When the US and other powers intervene in during a revolutionary civil war, as in Libya, one of their concerns, here as elsewhere, is undoubtedly to make sure that these revolutions are channeled in such a way that they stop at the political level, and do not go on to challenge the class, property, and production relations of society. Thus, the US is glad the Egyptian Army has assumed control after Mubarak’s fall. And it goes without saying that the US is of course being hypocritical, as it does nothing to protect the Palestinian people, and precious little to support the democratic aspirations of those in revolt against governments that it has supported, especially in Bahrain and Yemen.
Within days of the UN vote, massive air strikes by the US, France, and Britain decimated Qaddafi’s forces. The Libyan Air Force was nearly destroyed, and tank units that were outside Ajdabiya and moving toward Benghazi were destroyed. As these attacks continued, Qaddafi’s by now overmatched forces pulled away or fled from the eastern region, leaving Benghazi in the hands of the uprising. After a few days of fighting, the revolutionary forces eventually retook Ajdabiya as well. By the end of March, the revolution had taken back control of most of eastern Libya. In the west, which included Tripoli, Qaddafi retained control of most areas, except for the port city of Zawiya, which had bravely resisted for weeks. But even in locked-down Tripoli, Libyans found ways to express their oppositional sentiments. This occurred most dramatically on March 26, when battered and bruised Iman al-Obeidi burst into a hotel lobby filled with Western reporters in Tripoli to tell of her torture and rape at the hands of Qaddafi’s soldiers. She was brutally silenced, and the taken away, to an uncertain fate.
From the beginning of the Libyan uprising, some voices on the left defended Qaddafi on the basis of his past support for some anti-imperialist causes. Among them was Daniel Ortega of Nicaragua, who telephoned his “friend” Qaddafi, declaring that the Libyan leader was “about to take part in another great battle” (“Castro, Chavez, Ortega aux côtés de Kadafi,” Le Monde, February 28, 2011). Once a principled revolutionary, Ortega has almost totally discredited himself in recent years as he has clung to power in alliance with some of Nicaragua’s most reactionary political forces. Hugo Chavez and Fidel Castro were initially a bit more measured in their remarks, but this changed once the US-UN intervention started, after which anti-imperialism trumped all other factors, even the need to support a people in its struggle for democracy and human rights. Castro declared: “Not even the fascist leaders of Germany and Italy were so blatantly shameless regarding the Spanish Civil War unleashed in 1936.” Amazingly, Castro was not comparing the butcher Qaddafi to Franco’s fascists, but instead the Libyan democratic revolutionaries! (“NATO’s Fascist War,” Counterpunch, March 29, 2011). Chavez also supported Qaddafi, extending that support as well to his “brother,” the “humanist” Bashir Assad of Syria as well, once that country also began to feel the tremors of revolution (“Venezuela’s Chavez Offers Supports to Syrian Leader Amid Protests, Blames US for Unrest,” Washington Post, March 26, 2011). Another vocal supporter of Qaddafi was the conservative Black nationalist and anti-Semite Louis Farrakhan of the Nation of Islam, who referred portentously to the Libyan dictator as someone whom “God raises… from among you,” then going on to a cover a number of other themes, including the need for Black women to dress conservatively, all of this at an event celebrating the Civil Rights Movement in Mississippi (Farrakhan Defends Gadhafi, Pans US Role in Libya,” Associated Press, March 25, 2011).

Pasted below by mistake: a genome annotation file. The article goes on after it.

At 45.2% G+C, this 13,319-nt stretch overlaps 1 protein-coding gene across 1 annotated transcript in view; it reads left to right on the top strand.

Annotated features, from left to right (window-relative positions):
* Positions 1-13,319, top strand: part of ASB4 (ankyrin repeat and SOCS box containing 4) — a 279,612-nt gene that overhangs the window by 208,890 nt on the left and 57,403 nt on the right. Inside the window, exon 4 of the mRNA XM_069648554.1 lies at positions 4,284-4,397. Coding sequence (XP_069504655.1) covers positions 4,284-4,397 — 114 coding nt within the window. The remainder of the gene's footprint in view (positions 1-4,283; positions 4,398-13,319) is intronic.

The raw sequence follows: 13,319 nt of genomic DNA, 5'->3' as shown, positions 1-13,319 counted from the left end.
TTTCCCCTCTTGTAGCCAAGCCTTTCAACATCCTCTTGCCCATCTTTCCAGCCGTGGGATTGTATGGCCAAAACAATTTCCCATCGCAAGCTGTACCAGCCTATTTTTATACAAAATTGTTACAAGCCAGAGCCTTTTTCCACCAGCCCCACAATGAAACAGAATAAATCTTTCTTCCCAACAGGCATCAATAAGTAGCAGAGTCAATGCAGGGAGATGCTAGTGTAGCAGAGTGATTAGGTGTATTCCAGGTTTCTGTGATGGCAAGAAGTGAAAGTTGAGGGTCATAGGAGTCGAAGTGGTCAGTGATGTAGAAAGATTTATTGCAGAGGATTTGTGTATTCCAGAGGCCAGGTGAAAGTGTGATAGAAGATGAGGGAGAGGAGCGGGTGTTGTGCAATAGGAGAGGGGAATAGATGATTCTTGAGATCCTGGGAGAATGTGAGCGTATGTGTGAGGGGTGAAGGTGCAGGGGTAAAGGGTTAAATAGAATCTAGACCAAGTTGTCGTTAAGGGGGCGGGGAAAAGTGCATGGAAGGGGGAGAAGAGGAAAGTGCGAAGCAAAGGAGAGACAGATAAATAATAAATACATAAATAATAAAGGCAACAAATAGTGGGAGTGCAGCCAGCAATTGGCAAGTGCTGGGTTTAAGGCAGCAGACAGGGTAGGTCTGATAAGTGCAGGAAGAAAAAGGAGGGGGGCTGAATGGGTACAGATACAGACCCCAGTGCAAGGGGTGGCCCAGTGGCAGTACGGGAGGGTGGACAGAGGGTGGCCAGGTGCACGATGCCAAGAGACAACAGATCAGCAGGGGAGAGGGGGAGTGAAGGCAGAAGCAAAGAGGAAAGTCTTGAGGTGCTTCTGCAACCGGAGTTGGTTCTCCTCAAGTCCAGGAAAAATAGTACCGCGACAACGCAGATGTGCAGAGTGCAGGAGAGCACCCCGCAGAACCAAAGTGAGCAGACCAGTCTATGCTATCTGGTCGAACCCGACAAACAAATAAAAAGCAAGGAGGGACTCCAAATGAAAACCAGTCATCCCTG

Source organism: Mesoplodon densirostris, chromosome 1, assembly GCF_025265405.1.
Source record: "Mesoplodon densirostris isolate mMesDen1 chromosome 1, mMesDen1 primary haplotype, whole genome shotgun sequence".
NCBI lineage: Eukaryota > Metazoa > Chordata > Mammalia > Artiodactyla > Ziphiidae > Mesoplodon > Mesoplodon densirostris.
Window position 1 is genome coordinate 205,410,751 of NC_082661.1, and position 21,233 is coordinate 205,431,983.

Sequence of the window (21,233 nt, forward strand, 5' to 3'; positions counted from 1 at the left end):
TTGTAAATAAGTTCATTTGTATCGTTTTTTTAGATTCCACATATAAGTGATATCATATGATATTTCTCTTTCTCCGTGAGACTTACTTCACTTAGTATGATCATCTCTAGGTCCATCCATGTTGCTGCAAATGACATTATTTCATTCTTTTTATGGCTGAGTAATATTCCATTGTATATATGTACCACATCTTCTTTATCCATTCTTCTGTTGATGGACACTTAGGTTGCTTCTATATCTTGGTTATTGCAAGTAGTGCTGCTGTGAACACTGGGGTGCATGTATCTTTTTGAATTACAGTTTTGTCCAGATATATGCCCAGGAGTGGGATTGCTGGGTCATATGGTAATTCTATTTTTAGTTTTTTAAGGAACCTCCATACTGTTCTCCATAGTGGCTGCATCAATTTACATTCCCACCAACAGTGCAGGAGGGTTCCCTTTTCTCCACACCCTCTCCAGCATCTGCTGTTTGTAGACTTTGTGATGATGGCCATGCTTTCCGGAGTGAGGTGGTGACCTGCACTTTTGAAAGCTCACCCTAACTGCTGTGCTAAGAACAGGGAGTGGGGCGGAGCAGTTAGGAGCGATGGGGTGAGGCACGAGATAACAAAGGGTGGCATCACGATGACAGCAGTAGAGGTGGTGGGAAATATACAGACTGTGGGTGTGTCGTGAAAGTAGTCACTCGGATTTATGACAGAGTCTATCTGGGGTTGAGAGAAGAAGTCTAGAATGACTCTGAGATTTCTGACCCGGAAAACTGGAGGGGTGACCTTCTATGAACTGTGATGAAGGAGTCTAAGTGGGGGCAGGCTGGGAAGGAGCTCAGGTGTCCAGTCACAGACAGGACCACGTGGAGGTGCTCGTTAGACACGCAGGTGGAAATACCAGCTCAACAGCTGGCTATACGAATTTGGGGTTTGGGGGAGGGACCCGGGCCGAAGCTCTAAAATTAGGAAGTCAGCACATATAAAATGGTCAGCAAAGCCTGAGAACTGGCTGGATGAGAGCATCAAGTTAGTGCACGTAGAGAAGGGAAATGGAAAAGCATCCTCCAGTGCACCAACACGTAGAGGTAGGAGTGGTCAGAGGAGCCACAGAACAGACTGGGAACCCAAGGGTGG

A sort of knee-jerk anti-interventionism gripped certain parts of the intellectual left as well, of a type we have experienced before, especially during the Bosnian and Kosova wars a decade ago. Alexander Cockburn, who infamously argued in the 1990s that the Bosnians shelled their own civilians to gain international sympathy and who defended the genocidal and Islamophobic Slobodan Milosevic until the end, termed the Libyan intervention “one of the stupidist martial enterprises” since Napoleon’s invasion of Russia. He also supported Qaddafi’s ludicrous charges that his opponents are Al Qaeda supporters (“Libya, Oh What a Stupid War,” Counterpunch, March 25-27, 2011).
These kinds of arguments have been answered with great incisiveness from other parts of the left. The noted Middle East scholar and blogger Juan Cole demolished Qaddafi’s argument about fundamentalism: “The libel put out by the dictator, that the 570,000 people of Misrata or the 700,000 people of Benghazi were supporters of ‘al-Qaeda,’ was without foundation. That a handful of young Libyan men from Dirna and the surrounding area had fought in Iraq is simply irrelevant. The Sunni Arab resistance in Iraq was for the most part not accurately called ‘al-Qaeda,’ which is a propaganda term in this case. All of the countries experiencing liberation movements [today] had sympathizers with the Sunni Iraqi resistance; in fact opinion polling shows such sympathy almost universal throughout the Sunni Arab world. All of them had at least some fundamentalist movements. That was no reason to wish the Tunisians, Egyptians, Syrians and others ill” (“An Open Letter to the Left on Libya,” The Nation, March 28, 2011).